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New Uses for Old Mines

article-imageUnderground in the Virginia-Pocahontas Coal Company Mine (1974) (photograph by Jack Corn, via US National Archives)

You may recognize the name Iron Mountain — it’s a major records management and data storage company, and their shredder trucks can be seen collecting documents at offices in many big American cities. These days, much of their business takes place in “the cloud,” but Iron Mountain got its start in 1951 by storing bank records inside the “Iron Mountain mine” in Livingston, New York.

There, the cavities and tunnels left behind by an old limestone mine were turned into an ultra-secure storage facility 220 feet underground.  The company originally did business under the name “Iron Mountain Atomic Storage,” highlighting their ability to keep your valuables safe in the event of nuclear attack.  Today in Pennsylvania, the company is using part of another limestone mine to test the potential of geothermal cooling systems for computer server farms.  

 article-imageThe original vault at Iron Mountain Atomic Storage (via Iron Mountain)

Around the world, people have taken over abandoned or disused mines and given them new life.  Sometimes mines are used for practical purposes, as with the Iron Mountain facilities, but others are more whimsical. In Colombia there is an entire underground cathedral crafted from salt, while Romania has an amusement park and art gallery underground. Others have been turned into medical clinics, shopping malls, government offices, and even a massive mushroom farm outside of Pittsburgh. 

The Salt Cathedral of Zipaquirá is an elaborate religious venue and tourist attraction, built 200 meters (656 feet) underground in Cundinamarca, Colombia. Although not officially a Catholic church, up to 3,000 visitors attend services in the Cathedral each week. It is not just a sanctuary; there are several chambers open to visitors depicting religious statuary carved from salt, as well as educational displays on the history of the mine and the salt mining process.

article-imagePews in Zipaquira Cathedral (photograph by McKay Savage) 

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Cross-shaped entryway in Zipaquira Cathedral (photograph by Remi Jouan)

The Khewra Salt Mines in Pakistan are said to be the second-largest in the world. Mining was first recorded here in the 1200s. Today, the mines still produce 325,000 tons of salt every year, and they don’t expect to run out any time soon. 

The empty space left behind by all this mining has been transformed into a popular tourist attraction. There is a mosque, as well as a post office, constructed entirely from salt. Among the more unique uses of the space is a 12-bed clinic for asthma patients to take in the salt mine air. Although it sounds downright Victorian, they are not the only place offering such therapy in the belief that the salt mine environment is beneficial for respiratory diseases.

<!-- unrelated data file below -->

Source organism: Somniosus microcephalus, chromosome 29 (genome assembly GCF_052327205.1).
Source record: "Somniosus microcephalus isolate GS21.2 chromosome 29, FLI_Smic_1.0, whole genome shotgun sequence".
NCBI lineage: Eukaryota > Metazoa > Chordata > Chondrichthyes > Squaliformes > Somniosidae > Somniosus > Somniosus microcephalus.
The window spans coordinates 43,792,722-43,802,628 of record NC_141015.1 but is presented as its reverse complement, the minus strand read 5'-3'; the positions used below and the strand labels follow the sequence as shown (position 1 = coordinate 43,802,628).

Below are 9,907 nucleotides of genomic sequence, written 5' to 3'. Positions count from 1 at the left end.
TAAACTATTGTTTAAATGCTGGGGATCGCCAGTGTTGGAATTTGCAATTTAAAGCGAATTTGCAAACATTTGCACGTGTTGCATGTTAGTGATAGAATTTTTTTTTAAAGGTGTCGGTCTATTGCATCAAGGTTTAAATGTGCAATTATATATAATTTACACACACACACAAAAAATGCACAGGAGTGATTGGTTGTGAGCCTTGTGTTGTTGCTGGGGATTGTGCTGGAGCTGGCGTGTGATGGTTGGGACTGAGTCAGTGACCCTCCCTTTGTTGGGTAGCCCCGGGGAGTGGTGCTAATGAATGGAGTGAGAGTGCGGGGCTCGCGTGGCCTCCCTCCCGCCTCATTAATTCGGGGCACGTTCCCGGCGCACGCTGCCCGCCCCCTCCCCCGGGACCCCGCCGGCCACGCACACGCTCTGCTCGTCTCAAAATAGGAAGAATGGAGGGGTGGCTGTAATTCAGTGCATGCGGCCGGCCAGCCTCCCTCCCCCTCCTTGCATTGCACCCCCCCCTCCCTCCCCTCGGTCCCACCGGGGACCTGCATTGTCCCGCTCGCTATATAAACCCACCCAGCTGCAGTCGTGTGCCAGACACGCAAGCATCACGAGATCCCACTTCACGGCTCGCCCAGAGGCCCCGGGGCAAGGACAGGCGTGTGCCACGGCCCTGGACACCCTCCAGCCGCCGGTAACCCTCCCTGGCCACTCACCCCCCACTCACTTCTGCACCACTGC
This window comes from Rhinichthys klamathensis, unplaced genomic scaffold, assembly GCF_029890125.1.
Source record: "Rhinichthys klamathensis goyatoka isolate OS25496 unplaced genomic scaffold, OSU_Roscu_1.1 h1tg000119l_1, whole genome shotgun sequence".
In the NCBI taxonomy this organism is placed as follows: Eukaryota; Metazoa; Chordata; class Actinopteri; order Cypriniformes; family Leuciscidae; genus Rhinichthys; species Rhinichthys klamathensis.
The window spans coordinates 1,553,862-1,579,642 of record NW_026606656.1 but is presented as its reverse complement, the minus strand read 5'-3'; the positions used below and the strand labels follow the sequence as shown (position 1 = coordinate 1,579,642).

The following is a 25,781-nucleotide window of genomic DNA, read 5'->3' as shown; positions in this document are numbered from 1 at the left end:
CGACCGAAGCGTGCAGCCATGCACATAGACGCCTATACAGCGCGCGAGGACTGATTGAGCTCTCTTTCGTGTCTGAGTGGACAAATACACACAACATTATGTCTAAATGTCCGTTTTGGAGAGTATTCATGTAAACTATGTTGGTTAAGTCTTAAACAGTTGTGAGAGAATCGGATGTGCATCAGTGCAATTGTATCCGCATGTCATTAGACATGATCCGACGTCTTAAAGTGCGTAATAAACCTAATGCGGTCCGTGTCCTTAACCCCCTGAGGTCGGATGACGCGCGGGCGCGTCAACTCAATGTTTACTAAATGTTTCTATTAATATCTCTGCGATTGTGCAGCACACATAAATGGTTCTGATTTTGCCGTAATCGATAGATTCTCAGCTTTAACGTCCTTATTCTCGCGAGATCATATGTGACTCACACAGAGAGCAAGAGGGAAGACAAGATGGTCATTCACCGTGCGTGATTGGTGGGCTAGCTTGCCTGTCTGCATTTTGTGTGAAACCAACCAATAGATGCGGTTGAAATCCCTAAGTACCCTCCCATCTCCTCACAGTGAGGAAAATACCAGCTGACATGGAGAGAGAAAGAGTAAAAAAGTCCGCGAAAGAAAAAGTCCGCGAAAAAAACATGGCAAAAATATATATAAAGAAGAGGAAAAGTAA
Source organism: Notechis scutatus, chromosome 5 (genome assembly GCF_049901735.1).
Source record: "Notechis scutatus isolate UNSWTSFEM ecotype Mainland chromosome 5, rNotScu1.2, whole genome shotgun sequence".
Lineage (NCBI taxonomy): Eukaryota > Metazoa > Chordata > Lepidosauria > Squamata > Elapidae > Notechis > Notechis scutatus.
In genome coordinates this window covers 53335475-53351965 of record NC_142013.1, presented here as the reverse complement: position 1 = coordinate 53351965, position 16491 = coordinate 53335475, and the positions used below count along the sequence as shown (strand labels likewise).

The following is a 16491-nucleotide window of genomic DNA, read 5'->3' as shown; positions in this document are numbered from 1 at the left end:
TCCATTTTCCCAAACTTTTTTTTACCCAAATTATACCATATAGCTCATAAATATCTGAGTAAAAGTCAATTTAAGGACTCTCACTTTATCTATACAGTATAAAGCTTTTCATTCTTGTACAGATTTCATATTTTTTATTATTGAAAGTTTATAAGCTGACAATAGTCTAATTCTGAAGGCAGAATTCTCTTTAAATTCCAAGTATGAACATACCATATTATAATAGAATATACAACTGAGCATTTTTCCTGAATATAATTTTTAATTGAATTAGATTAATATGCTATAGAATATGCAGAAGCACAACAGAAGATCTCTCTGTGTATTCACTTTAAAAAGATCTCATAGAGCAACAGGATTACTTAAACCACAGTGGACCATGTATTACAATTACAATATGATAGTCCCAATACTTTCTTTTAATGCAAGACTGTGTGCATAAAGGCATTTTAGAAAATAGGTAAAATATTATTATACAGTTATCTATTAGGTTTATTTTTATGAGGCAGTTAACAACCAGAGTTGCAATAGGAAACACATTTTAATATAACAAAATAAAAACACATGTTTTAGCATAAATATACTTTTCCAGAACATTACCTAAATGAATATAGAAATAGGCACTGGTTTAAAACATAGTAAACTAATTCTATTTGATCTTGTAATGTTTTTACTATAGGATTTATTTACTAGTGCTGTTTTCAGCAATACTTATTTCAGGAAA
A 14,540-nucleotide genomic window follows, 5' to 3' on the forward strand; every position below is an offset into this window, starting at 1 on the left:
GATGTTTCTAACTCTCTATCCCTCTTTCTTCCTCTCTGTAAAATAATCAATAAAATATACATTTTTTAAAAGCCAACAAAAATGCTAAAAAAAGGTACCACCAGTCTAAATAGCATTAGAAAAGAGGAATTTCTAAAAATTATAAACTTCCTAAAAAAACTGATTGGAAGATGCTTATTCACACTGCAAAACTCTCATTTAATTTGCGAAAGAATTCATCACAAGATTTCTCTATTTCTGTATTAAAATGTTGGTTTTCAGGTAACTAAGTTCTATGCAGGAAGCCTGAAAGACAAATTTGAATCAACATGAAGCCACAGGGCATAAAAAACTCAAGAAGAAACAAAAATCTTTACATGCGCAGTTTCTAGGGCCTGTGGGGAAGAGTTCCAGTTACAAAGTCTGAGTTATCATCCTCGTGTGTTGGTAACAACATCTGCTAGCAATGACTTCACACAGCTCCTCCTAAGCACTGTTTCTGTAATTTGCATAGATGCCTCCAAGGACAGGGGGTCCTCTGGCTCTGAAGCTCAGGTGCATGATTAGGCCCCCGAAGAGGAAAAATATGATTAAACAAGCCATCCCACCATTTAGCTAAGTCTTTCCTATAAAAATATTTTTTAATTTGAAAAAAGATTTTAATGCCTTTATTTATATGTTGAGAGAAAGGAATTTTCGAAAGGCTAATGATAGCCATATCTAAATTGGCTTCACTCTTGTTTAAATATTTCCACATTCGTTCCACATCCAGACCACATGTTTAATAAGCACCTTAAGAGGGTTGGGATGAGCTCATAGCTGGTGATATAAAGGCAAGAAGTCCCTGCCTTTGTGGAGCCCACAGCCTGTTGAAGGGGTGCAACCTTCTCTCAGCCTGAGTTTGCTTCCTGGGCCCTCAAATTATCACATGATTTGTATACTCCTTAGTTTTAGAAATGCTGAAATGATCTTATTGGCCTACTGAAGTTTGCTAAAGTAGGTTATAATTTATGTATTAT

article-imageVisitor praying in the Salt Mosque at Khewra Mines (photograph by Smsarmad)

article-imageInside the Khewra Mines (photograph by Manal Khan) 

Outside of Boyers, Pennsylvania, an old limestone mine has been put to more prosaic use as the U.S. Office of Personnel Management Retirement Operations Center. The center employs 600 people working underground to process millions of paper documents by hand. Some of those documents end up in one of the 28,000 file cabinets lining the mine’s tunnels.  

The office is not located underground for security purposes or anything like that. The government just needed a lot of space to store files, and this turned out to be a very economical option.  

The Salina Turda Salt Mine in Romania went in a different direction, becoming an otherworldly underground amusement park. After mining stopped in the 1930s, the space was briefly used as an air-raid shelter and then as a cheese warehouse. In 1992, it was opened to the public as a park. In addition to a Ferris wheel and lake for boating, the mine contains a spa, museum and art gallery. 

article-imageTurda Salt Mine, Romania (photograph by Codrin Bucur)

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Boating in the mine (photograph by Cristian Bortes)

A retired limestone mine in Worthington, Pennsylvania, is an important part of the world’s largest mushroom farm. In addition to a 2,000 acre aboveground property, Creekside Mushrooms Ltd. grows mushrooms underground in a 150-mile network of limestone tunnels. The facility can produce 60 million pound of mushrooms every year, and is listed in the Guinness Book of World Records. 

article-imageAn example of mushrooms growing in a limestone mine in France (photograph by Édouard Bergé 

Poland’s Wieliczka Mine produced salt from the 13th Century through 2007, leaving behind a thousand-foot deep, 178-mile long hole in the ground. Today mining has stopped, but millions of visitors still come to see the statuary, friezes, chapels, chandeliers and even an entire cathedral carved from the salt at this UNESCO World Heritage Site. If you can’t wait until your next trip to Poland, you can tour the mine from your computer on Google Street View.  

article-imageWieliczka Salt Mine (photograph by jhadow)

article-imageWieliczka Salt Mine (photograph by Pablo Nicolás Taibi Cicare)


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